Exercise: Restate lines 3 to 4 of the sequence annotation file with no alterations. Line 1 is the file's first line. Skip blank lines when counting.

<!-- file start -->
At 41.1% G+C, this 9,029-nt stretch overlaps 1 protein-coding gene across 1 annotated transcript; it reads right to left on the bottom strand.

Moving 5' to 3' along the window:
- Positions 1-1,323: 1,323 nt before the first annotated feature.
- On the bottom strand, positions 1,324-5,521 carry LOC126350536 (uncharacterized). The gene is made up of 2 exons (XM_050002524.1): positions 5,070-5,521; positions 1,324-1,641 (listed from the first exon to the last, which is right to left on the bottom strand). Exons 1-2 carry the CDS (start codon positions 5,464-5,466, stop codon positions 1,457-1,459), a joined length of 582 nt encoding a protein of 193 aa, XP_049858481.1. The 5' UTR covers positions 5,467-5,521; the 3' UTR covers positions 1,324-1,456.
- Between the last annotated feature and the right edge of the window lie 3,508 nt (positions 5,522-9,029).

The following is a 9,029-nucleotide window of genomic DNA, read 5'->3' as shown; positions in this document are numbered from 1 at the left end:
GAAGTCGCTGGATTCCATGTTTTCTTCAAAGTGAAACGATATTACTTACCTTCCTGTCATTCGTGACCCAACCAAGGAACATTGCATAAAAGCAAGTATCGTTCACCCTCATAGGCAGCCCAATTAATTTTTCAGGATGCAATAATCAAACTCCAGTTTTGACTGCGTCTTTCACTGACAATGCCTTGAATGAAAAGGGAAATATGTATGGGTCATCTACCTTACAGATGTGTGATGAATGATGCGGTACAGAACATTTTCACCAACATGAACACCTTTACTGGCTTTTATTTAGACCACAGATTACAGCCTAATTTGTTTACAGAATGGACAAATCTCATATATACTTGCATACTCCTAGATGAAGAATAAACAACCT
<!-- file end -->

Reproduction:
- Positions 1-1,323: 1,323 nt before the first annotated feature.
- On the bottom strand, positions 1,324-5,521 carry LOC126350536 (uncharacterized). The gene is made up of 2 exons (XM_050002524.1): positions 5,070-5,521; positions 1,324-1,641 (listed from the first exon to the last, which is right to left on the bottom strand). Exons 1-2 carry the CDS (start codon positions 5,464-5,466, stop codon positions 1,457-1,459), a joined length of 582 nt encoding a protein of 193 aa, XP_049858481.1. The 5' UTR covers positions 5,467-5,521; the 3' UTR covers positions 1,324-1,456.